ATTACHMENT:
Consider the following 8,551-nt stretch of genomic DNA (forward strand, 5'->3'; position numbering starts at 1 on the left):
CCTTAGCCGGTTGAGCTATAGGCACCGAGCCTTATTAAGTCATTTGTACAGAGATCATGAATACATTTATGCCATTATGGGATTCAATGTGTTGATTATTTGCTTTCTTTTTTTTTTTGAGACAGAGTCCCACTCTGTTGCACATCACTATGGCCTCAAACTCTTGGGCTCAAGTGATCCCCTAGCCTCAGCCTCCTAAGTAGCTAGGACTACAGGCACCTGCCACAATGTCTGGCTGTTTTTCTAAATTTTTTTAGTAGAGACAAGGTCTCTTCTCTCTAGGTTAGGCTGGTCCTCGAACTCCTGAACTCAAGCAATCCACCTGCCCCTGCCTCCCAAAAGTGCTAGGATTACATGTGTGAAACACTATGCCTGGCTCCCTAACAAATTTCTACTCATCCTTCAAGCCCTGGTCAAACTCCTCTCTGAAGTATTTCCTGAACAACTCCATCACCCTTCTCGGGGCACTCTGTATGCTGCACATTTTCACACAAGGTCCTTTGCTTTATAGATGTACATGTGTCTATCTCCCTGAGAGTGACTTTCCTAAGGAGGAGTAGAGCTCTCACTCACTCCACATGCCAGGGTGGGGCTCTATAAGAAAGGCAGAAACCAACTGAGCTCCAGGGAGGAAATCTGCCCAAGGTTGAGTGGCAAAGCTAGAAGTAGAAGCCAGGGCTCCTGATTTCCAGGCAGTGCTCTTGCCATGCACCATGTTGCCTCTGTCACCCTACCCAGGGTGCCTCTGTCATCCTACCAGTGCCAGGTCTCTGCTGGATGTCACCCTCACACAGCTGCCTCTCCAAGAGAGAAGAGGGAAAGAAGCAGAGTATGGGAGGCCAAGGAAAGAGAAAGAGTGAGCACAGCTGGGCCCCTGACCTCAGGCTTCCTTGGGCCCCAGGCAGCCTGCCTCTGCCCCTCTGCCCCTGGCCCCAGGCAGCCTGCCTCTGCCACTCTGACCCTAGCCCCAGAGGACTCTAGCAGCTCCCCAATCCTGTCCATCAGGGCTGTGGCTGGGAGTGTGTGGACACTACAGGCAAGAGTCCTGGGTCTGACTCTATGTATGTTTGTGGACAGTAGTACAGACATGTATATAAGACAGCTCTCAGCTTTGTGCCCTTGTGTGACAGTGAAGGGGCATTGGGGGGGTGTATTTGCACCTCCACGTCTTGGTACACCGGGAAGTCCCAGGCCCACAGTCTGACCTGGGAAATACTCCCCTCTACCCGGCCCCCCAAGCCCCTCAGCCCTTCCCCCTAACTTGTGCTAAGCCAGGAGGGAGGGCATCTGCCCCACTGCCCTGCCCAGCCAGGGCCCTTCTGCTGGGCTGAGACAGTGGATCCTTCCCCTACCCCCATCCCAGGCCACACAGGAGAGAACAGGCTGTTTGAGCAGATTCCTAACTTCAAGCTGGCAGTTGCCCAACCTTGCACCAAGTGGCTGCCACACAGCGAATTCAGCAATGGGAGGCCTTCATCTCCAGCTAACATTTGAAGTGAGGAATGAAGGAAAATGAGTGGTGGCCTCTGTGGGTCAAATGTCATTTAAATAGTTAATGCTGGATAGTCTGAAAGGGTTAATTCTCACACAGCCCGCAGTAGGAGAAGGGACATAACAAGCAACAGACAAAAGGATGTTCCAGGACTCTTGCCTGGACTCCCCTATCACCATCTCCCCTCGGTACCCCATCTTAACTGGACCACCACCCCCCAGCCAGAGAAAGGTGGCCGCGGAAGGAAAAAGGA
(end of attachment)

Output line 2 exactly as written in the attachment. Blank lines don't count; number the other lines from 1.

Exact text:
CCTTAGCCGGTTGAGCTATAGGCACCGAGCCTTATTAAGTCATTTGTACAGAGATCATGAATACATTTATGCCATTATGGGATTCAATGTGTTGATTATTTGCTTTCTTTTTTTTTTTGAGACAGAGTCCCACTCTGTTGCACATCACTATGGCCTCAAACTCTTGGGCTCAAGTGATCCCCTAGCCTCAGCCTCCTAAGTAGCTAGGACTACAGGCACCTGCCACAATGTCTGGCTGTTTTTCTAAATTTTTTTAGTAGAGACAAGGTCTCTTCTCTCTAGGTTAGGCTGGTCCTCGAACTCCTGAACTCAAGCAATCCACCTGCCCCTGCCTCCCAAAAGTGCTAGGATTACATGTGTGAAACACTATGCCTGGCTCCCTAACAAATTTCTACTCATCCTTCAAGCCCTGGTCAAACTCCTCTCTGAAGTATTTCCTGAACAACTCCATCACCCTTCTCGGGGCACTCTGTATGCTGCACATTTTCACACAAGGTCCTTTGCTTTATAGATGTACATGTGTCTATCTCCCTGAGAGTGACTTTCCTAAGGAGGAGTAGAGCTCTCACTCACTCCACATGCCAGGGTGGGGCTCTATAAGAAAGGCAGAAACCAACTGAGCTCCAGGGAGGAAATCTGCCCAAGGTTGAGTGGCAAAGCTAGAAGTAGAAGCCAGGGCTCCTGATTTCCAGGCAGTGCTCTTGCCATGCACCATGTTGCCTCTGTCACCCTACCCAGGGTGCCTCTGTCATCCTACCAGTGCCAGGTCTCTGCTGGATGTCACCCTCACACAGCTGCCTCTCCAAGAGAGAAGAGGGAAAGAAGCAGAGTATGGGAGGCCAAGGAAAGAGAAAGAGTGAGCACAGCTGGGCCCCTGACCTCAGGCTTCCTTGGGCCCCAGGCAGCCTGCCTCTGCCCCTCTGCCCCTGGCCCCAGGCAGCCTGCCTCTGCCACTCTGACCCTAGCCCCAGAGGACTCTAGCAGCTCCCCAATCCTGTCCATCAGGGCTGTGGCTGGGAGTGTGTGGACACTACAGGCAAGAGTCCTGGGTCTGACTCTATGTATGTTTGTGGACAGTAGTACAGACATGTATATAAGACAGCTCTCAGCTTTGTGCCCTTGTGTGACAGTGAAGGGGCATTGGGGGGGTGTATTTGCACCTCCACGTCTTGGTACACCGGGAAGTCCCAGGCCCACAGTCTGACCTGGGAAATACTCCCCTCTACCCGGCCCCCCAAGCCCCTCAGCCCTTCCCCCTAACTTGTGCTAAGCCAGGAGGGAGGGCATCTGCCCCACTGCCCTGCCCAGCCAGGGCCCTTCTGCTGGGCTGAGACAGTGGATCCTTCCCCTACCCCCATCCCAGGCCACACAGGAGAGAACAGGCTGTTTGAGCAGATTCCTAACTTCAAGCTGGCAGTTGCCCAACCTTGCACCAAGTGGCTGCCACACAGCGAATTCAGCAATGGGAGGCCTTCATCTCCAGCTAACATTTGAAGTGAGGAATGAAGGAAAATGAGTGGTGGCCTCTGTGGGTCAAATGTCATTTAAATAGTTAATGCTGGATAGTCTGAAAGGGTTAATTCTCACACAGCCCGCAGTAGGAGAAGGGACATAACAAGCAACAGACAAAAGGATGTTCCAGGACTCTTGCCTGGACTCCCCTATCACCATCTCCCCTCGGTACCCCATCTTAACTGGACCACCACCCCCCAGCCAGAGAAAGGTGGCCGCGGAAGGAAAAAGGA